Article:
Laura Aguilar (1959–2018)

Laura Aguilar, Nature Self-Portrait #2, 1996, gelatin silver print, 16 x 20". Courtesy: The artist and the UCLA Chicano Studies Research Center.

I FIRST SAW A LAURA AGUILAR PHOTOGRAPH about twenty-five years ago, I think in a local art magazine in Los Angeles. The fact that I cannot remember my first encounter has to do not with its lack of impact but, to the contrary, with the fact that from that moment onward, Aguilar's work became a mainstay in my thinking, teaching, and writing about issues surrounding embodiment in photographic representation, making it seem as if I'd always known these images, mostly portraits and self-portraits. I met Laura, and shortly thereafter, the photographs gained texture and depth. One on one, Laura was unsparing in her combination of directness and vulnerability, and these qualities now seem obvious in the generosity and affection of her camera eye, which offers both a tenderness and an incisive baring of her subject's energies.

Laura had the most trenchant way of condensing, in a single photograph, complex and sometimes conflicted ideas that others were hashing out at great length in academic art-world debates. This was certainly the case in the 1990s, when debates about fetishization and abjection swirled in feminist, queer, and antiracist theories in the visual arts. Aguilar, who once stated to me her disinterest in written theory (her dyslexia accompanied a fierce creative intelligence that didn't mesh with its demands), made pictures that achieved some of the same goals through visual means: The works activate questions about who is allowed into what spaces, which bodies are socially valued, and what kinds of people are encouraged or allowed to be artists. Among her “Artist: Will Work for Axcess” self-portraits from 1993, for example, is an image of the artist holding a cardboard sign with the titular text, standing in front of a building labeled GALLERY.

Laura Aguilar, In Sandy's Room, 1989–1990, gelatin silver print, 42 x 52". Courtesy: the artist and the UCLA Chicano Studies Research Center.

Aguilar's photograph In Sandy's Room, 1989–90, was a necessary inclusion in my 1996 exhibition “Sexual Politics,” which presented feminist art and pivoted around debates in feminist art theory. This self-portrait depicts Aguilar reclining naked on a chair, feet up on an ottoman, in an attitude of what I'm tempted to call extreme, even aggressive, repose—a large-bodied queer Chicana odalisque, hair cut in butch fashion, head laid back, eyes closed, cold drink in hand (with ice visible), a window open onto a riot of plant life, a fan pointed toward her. The picture exquisitely crystallizes the relentless objectification of the brown and the female body in Western representation and the way this freezing into fetish can flip into a sign of immense empowerment, perhaps because it is by/of a body so assertively uninterested in the viewer's gaze. The fact that we know Aguilar made this picture of herself helps in our appreciation of its function as self-empowering, but so does every detail in this meticulously composed image, from clearly self-confident naked flesh to external vegetation bursting its way into an otherwise plain room—the energy coiled in Aguilar's relaxed body explodes here.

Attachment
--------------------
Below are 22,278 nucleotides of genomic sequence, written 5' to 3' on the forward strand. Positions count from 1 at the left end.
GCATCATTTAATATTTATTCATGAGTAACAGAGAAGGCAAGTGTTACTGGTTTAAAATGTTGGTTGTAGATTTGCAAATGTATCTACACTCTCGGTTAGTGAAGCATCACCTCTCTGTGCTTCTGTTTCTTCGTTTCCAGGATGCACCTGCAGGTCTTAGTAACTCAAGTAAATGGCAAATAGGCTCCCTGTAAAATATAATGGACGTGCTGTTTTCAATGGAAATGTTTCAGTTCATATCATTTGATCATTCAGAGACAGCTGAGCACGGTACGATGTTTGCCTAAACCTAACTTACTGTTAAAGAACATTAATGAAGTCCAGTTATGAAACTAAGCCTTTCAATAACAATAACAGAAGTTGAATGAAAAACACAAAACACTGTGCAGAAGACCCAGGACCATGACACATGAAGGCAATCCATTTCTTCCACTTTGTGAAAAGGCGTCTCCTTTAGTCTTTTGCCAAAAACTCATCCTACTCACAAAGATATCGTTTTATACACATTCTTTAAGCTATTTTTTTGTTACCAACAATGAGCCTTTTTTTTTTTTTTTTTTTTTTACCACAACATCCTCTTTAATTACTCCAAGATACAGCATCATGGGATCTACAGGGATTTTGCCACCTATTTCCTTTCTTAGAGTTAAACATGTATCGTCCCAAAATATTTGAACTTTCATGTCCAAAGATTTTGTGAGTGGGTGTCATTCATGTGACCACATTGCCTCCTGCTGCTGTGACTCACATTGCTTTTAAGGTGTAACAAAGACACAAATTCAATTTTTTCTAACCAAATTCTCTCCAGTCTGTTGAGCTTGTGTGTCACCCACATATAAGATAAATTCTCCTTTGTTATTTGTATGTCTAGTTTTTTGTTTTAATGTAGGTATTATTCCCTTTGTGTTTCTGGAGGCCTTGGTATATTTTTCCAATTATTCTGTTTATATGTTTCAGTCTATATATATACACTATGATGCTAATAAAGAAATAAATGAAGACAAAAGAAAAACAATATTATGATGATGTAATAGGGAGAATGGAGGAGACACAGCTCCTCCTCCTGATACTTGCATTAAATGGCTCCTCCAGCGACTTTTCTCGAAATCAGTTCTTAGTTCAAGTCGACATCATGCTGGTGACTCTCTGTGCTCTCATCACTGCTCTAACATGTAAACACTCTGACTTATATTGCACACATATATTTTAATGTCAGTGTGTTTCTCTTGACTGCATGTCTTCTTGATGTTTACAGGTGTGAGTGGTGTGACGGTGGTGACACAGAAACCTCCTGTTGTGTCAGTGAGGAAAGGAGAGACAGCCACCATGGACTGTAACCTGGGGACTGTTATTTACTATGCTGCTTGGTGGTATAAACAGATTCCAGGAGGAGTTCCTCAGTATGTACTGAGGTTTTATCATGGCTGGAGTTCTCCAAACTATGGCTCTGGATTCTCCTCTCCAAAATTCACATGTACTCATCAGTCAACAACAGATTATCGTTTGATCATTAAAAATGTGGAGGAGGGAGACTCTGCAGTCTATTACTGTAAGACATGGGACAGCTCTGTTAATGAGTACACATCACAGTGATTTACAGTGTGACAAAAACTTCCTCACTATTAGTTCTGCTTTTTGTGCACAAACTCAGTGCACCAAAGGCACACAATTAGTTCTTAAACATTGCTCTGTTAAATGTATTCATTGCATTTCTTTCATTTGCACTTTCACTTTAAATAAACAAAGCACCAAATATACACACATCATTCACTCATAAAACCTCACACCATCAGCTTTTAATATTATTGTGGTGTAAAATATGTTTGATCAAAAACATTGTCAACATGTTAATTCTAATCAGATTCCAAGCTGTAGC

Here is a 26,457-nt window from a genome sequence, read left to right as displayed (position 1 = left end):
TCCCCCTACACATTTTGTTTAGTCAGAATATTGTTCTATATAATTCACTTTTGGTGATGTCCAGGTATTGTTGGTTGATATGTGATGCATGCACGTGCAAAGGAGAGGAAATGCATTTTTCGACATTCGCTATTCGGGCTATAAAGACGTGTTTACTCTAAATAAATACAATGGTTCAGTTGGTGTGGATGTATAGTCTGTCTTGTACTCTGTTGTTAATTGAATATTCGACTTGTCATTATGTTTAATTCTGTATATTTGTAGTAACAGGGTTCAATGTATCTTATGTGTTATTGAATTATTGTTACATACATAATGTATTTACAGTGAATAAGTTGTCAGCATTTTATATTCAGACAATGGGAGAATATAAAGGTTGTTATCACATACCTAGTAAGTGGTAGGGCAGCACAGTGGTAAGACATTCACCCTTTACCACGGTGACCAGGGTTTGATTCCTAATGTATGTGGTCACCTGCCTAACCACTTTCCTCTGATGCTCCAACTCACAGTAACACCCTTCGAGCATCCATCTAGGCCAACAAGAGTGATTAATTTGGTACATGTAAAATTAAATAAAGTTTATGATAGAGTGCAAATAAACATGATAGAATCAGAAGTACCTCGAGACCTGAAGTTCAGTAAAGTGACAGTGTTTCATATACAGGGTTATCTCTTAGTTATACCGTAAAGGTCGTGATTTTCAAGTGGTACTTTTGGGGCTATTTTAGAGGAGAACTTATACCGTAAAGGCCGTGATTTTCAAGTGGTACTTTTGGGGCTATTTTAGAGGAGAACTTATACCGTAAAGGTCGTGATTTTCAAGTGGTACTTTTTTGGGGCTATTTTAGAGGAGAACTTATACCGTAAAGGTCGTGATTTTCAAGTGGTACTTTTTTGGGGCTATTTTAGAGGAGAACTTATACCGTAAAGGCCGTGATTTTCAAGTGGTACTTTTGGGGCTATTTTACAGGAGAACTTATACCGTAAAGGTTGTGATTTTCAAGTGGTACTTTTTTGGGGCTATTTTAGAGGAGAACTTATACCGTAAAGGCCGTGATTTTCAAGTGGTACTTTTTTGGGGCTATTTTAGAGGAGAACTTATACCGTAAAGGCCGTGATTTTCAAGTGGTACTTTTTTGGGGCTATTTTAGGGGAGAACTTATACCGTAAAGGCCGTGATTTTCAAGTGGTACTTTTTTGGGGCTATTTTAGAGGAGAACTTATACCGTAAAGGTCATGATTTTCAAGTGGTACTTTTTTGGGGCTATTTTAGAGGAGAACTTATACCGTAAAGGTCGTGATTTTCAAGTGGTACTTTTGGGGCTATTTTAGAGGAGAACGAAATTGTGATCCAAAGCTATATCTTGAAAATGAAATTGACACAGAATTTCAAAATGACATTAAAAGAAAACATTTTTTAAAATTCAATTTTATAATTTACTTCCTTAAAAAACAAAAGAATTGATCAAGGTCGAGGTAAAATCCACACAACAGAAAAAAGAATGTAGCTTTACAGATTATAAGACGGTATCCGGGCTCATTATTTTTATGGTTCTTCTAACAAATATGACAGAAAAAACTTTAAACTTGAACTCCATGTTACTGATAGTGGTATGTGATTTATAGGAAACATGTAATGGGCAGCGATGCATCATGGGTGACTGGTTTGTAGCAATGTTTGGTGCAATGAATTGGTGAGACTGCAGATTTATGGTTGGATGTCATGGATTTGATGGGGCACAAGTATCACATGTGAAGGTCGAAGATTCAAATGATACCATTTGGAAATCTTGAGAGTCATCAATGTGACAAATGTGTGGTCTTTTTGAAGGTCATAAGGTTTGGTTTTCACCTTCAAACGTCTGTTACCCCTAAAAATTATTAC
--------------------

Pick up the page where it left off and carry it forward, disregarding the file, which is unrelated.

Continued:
I did not spend much time with Laura after I left Los Angeles for abroad in 2003, but one of her stunning 1996 “Nature Series” photographs—where she pictures herself (and in some cases other women) as both integrated into and corporeally separate from natural landscapes in California and Texas—has graced my living—room wall wherever I have lived, an uncanny photograph of a very large, boulder-shaped fleshy mass of body lying over a slab of rock, face not visible to view. We reconnected when I returned to Los Angeles in 2014, and in preparation for her retrospective at Vincent Price Art Museum, we had some chats. Her vitality (in spite of increasing health challenges), sense of humor, and ability to slice through the bureaucracy and posturing of the art world and its institutions were as fresh as ever. She could be acerbic but rarely at all off base in her sharp evaluations of what was going on around her.

She will be acutely missed as a friend. But the art world's loss is more epic: a creative vision that has no parallel in its ability to cut through talk with a kind of seeing that produces new relations in the world. A seeing that takes place in and through the body—and which Laura generously offered to us in the form of these extraordinary pictures that will live on in her absence.

Amelia G. Jones is Robert A. Day Professor and vice dean of critical studies in the Roski School of Art and Design at University of Southern California, Los Angeles.